How Do You Know if You Have a Sleep Disorder?
Many people experience some occasional difficulty sleeping and/or daytime fatigue. But how does a person know if he or she has a temporary sleep problem that can be remedied with some simple behavioral changes, or if it is a legitimate disorder such as snoring, sleep apnea, sinusitis or nasal obstruction that should be diagnosed and treated properly?
Lifestyle Habits and Sleep Problems
- Am I watching TV or using the computer late at night and too close to bedtime?
- Am I consuming too much caffeine during the day?
- Am I taking a medication that may be affecting my sleep quality and duration?
- Is there something particularly stressful going on in my life that is causing me worry and anxiety?
- Am I exercising enough to help alleviate some of that stress and tension?
Many sleep problems can be remedied by making some common sense behavioral changes. However, persistent sleep problems left untreated can lead to myriad health problems, including memory and concentration problems, increased risk of high blood pressure, hypertension, stroke and heart attacks, depression, diabetes and sexual dysfunction. Severe cases of sleep apnea can even be fatal.
Besides these sobering health risks, an untreated sleep disorder can also be the root cause of poor performance at work or school, car accidents and other activities that require focus and concentration.
Societal Risk of Sleep Disorders
New research is exposing the societal risk that can result from untreated sleep apnea and other sleep disorders. The National Sleep Foundation’s 2012 “Sleep in America” poll which focused in on the sleep habits and performance of transportation workers, states that about one in 10 Americans are likely to fall asleep at an inappropriate time and place, such as during a meeting or while driving.
Other results of the study: About one-fourth of polled train operators (26%) and pilots (23%) admit that sleepiness has affected their job performance at least once a week, compared to about one in six non-transportation workers (17%).
Even more concerning: One in five pilots (20%) admit that they have made a serious error and one in six train operators (18%) and truck drivers (14%) say that they have had a “near miss” due to sleepiness.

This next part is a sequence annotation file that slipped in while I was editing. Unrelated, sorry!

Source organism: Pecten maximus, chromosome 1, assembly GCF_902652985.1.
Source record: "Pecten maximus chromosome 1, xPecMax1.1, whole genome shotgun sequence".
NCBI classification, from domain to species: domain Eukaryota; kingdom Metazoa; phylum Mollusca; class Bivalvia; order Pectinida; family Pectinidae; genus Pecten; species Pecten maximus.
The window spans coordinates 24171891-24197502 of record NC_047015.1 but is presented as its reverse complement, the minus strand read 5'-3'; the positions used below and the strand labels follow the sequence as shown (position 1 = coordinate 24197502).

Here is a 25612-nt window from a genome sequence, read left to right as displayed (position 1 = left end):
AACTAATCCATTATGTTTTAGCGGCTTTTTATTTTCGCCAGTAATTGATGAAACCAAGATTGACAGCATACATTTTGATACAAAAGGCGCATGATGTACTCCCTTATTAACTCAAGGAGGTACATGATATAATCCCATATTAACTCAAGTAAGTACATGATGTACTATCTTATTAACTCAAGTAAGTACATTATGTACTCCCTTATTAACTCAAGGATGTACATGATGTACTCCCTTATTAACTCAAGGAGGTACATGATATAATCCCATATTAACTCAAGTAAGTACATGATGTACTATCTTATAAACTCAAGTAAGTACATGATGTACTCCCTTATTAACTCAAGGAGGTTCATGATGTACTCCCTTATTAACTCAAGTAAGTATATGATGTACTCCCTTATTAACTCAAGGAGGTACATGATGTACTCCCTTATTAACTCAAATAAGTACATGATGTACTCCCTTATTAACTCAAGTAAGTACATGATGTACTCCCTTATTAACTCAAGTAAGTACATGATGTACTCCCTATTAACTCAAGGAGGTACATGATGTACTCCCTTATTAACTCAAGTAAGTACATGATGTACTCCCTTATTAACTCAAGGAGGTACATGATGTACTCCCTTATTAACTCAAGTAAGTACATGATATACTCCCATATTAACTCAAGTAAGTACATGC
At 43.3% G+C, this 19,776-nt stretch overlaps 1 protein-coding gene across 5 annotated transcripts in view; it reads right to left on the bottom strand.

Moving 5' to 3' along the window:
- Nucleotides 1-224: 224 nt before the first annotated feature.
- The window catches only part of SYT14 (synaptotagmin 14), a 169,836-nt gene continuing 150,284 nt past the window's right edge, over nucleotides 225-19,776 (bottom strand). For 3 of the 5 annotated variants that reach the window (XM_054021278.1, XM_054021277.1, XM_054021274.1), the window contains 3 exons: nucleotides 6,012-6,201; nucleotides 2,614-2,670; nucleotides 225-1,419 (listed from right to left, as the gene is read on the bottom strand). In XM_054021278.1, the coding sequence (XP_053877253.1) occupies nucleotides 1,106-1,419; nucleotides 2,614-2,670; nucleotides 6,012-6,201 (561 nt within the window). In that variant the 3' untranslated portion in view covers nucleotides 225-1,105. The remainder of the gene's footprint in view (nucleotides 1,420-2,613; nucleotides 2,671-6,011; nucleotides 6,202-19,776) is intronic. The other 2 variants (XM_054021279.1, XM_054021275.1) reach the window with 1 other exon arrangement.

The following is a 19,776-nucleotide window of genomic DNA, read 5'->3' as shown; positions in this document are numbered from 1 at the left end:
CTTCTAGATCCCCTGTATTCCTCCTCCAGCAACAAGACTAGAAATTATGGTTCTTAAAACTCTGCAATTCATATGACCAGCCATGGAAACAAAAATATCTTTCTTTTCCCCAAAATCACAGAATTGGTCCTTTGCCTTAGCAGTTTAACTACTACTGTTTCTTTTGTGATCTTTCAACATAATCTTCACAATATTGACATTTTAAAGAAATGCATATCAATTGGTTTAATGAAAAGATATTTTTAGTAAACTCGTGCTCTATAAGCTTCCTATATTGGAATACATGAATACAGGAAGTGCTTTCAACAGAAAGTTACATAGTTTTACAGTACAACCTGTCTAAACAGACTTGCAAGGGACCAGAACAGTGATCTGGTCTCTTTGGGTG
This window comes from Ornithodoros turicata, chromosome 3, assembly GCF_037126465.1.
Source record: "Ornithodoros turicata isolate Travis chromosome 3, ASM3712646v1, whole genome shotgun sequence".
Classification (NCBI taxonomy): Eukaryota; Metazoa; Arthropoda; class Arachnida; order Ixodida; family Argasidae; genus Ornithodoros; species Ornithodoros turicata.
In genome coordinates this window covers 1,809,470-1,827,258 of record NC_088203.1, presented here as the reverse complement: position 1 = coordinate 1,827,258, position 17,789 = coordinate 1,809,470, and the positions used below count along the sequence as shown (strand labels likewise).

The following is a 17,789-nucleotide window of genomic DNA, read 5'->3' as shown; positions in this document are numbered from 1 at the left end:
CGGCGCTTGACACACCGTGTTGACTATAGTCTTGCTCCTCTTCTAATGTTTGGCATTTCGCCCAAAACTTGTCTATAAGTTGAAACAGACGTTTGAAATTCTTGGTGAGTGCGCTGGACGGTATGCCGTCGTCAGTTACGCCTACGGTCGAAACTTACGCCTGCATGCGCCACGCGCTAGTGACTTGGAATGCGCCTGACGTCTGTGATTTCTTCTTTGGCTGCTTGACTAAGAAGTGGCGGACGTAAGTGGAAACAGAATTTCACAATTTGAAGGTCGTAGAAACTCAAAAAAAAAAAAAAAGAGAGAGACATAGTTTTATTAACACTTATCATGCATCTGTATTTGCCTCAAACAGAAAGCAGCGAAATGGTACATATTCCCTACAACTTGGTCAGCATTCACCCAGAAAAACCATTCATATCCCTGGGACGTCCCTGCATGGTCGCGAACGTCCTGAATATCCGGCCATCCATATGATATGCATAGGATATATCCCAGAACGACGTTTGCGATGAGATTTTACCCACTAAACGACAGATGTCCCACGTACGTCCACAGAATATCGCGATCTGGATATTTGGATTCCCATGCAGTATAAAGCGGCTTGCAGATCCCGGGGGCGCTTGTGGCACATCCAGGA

Common Symptoms of Sleep Disorders
Sleep problems are prevalent in our society, and people need to be aware of the symptoms and risks associated with them. Some common symptoms of sleep disorders include:
- Trouble falling asleep at night
- Waking throughout the night
- Chronic snoring
- Morning headaches
- Poor memory
- Daytime sleepiness/falling asleep during the day/low energy
- Bad moods/irritability
- Increased depression
- Trouble concentrating/driving/making decisions
Symptoms vary between disorders, such as snoring, sleep apnea, insomnia, restless leg syndrome, nasal obstruction, narcolepsy, so it pays to do some research based on what you are personally experiencing.
If you experiencing one or more of the above symptoms on a regular basis, see a qualified sleep doctor to get diagnosed and treated properly. There are multiple options and minimally invasive techniques available today to treat your sleep disorder.
Find the Cause, Not Just the Symptoms
If you’re having trouble with snoring, lack of sleep and daytime fatigue, contact Eos Sleep, located in New York City. Dr. David Volpi, renowned Ear, Nose and Throat doctor and snoring specialist, will find the underlying cause of your sleep problem, and help you treat the cause, not just mask the symptoms. Schedule an appointment today.
>> back to top
Comments are closed